Yellow House

Yellow House

nimtim architects
Herne Hill, South London
Project Year
Megan Taylor
Product Spec Sheet
RoleBrandsProducts Used
BlockworkForticreteSplitface Ivory Masonry Blocks
Timber roof lightsVelux
Painted timber windows and doorA J
TV unit,SofaHabitat
Wall lightsJohn Lewis
SanitarywarePotter Perrin

Yellow House

nimtim architects as Architects

How to expand and adapt a typical Victorian one-bedroom flat The young professional clients approached nimtim architects wanting to renovate and reconfigure their one bedroom garden flat in Herne Hill, South London. They wanted to create an additional bedroom that could be rented temporarily to help pay off the cost of the project and might later be used by them as a guest/ spare/ baby/ living room depending on circumstances. Nimtim architects proposed a bold and simple addition to the Victorian property. Identifying that the proposals needed to accommodate several alternative future scenarios, the key move was to propose a large flexible space at the rear that could be equally used as the communal room as part of a flat-share or as a space for a couple or small family. With this in mind, a large, simple, square space was created at the rear with a new side addition.

The kitchen was moved along one wall allowing the rest of the space to be as flexible as possible - able to accommodate living area, dining table, play area, study zone as required. ‘A limited budget meant a focus on creating large, flexible spaces using simple but characterful materials’ explained practice co-founders Nimi Attanayake and Tim O’Callaghan. ‘We chose a simple and playful colour palette to add a new modern layer to the traditional architecture of the property. The colour also distinguishes the new structure, architectural modifications and additions from the original layout’ said Nimi Attanayake. Nimtim created a series of large, simple openings within the new elements to allow a visual connection from the rear bedroom through a small courtyard and the living space to the garden beyond.

The rear space is also lit by large roof lights above increasing natural light into the north-facing rear elevation. Materially, the palette was driven by a very tight budget but also a brief to be bold and playful. For the exterior the architects selected a split-faced concrete block with white marble chippings - an extremely cost-effective material. The blocks highlight the new addition yet still reference the existing property’s masonry characteristics and the variety of texture in the original London Stock brickwork. The rear elevation is simple and confident with a large picture window in line with the rooflights above the side addition.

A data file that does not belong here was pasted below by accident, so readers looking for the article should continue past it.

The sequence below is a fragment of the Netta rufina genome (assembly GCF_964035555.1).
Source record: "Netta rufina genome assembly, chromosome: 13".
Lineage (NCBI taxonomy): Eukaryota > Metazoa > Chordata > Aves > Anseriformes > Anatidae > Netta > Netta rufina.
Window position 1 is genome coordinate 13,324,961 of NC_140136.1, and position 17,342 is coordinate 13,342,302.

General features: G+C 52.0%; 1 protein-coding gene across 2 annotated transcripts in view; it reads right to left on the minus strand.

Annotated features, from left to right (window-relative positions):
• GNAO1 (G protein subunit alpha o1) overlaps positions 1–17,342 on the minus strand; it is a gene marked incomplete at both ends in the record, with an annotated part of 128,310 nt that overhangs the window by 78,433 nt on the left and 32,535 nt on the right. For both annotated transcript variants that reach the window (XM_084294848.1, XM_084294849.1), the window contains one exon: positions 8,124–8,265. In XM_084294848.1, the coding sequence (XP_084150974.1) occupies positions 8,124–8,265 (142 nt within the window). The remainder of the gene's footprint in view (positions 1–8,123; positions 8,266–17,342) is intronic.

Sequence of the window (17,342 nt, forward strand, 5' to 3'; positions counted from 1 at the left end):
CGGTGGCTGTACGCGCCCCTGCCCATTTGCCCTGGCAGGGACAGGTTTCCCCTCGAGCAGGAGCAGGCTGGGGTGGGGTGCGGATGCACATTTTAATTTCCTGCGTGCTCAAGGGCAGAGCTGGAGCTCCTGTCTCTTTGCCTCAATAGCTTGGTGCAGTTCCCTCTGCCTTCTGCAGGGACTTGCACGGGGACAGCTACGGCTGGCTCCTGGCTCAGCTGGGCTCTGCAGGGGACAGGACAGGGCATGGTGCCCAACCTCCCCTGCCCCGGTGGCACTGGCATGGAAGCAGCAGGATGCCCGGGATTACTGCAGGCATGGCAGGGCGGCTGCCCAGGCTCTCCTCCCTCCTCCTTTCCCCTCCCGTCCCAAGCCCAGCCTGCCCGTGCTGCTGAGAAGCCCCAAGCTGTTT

The picture window and double doors are recessed into the blockwork - giving depth to the rear facade. Special cill blocks were cut to give a torn edge to the bottom of the windows on the rear elevation and internal courtyard. Internally, new and existing pine floorboards were painted white, bespoke cabinetry was made in treated birch plywood enlivened by brass ironmongery. The new kitchen splash back was designed and made by the client and their close friend, a ceramic designer. The kitchen splash back tiles were hand made, hand cut and numbered to the specific pattern in the ceramist’s back garden during the summer. The project was built for a budget under £75,000 and clients are now enjoying their beautiful home, noting that ‘it is everything we hoped for and more’.

Material used:

1. Forticrete - blockwork cladding

2. A J & D Chapelhow. - painted timber windows and door

3. Velux - timber roof lights

4. Potter Perrin - sanitaryware

5. Emma Louise Payne - kitchen splashback

6. John Lewis - Wall lights

7. Habitat - TV unit

8. Habitat - Sofa

9. Shelving - Ladder shelf string system

Products used in this project
Gemma Observatory
next project

Gemma Observatory

Research Facilities
United States - Build completed in 2015
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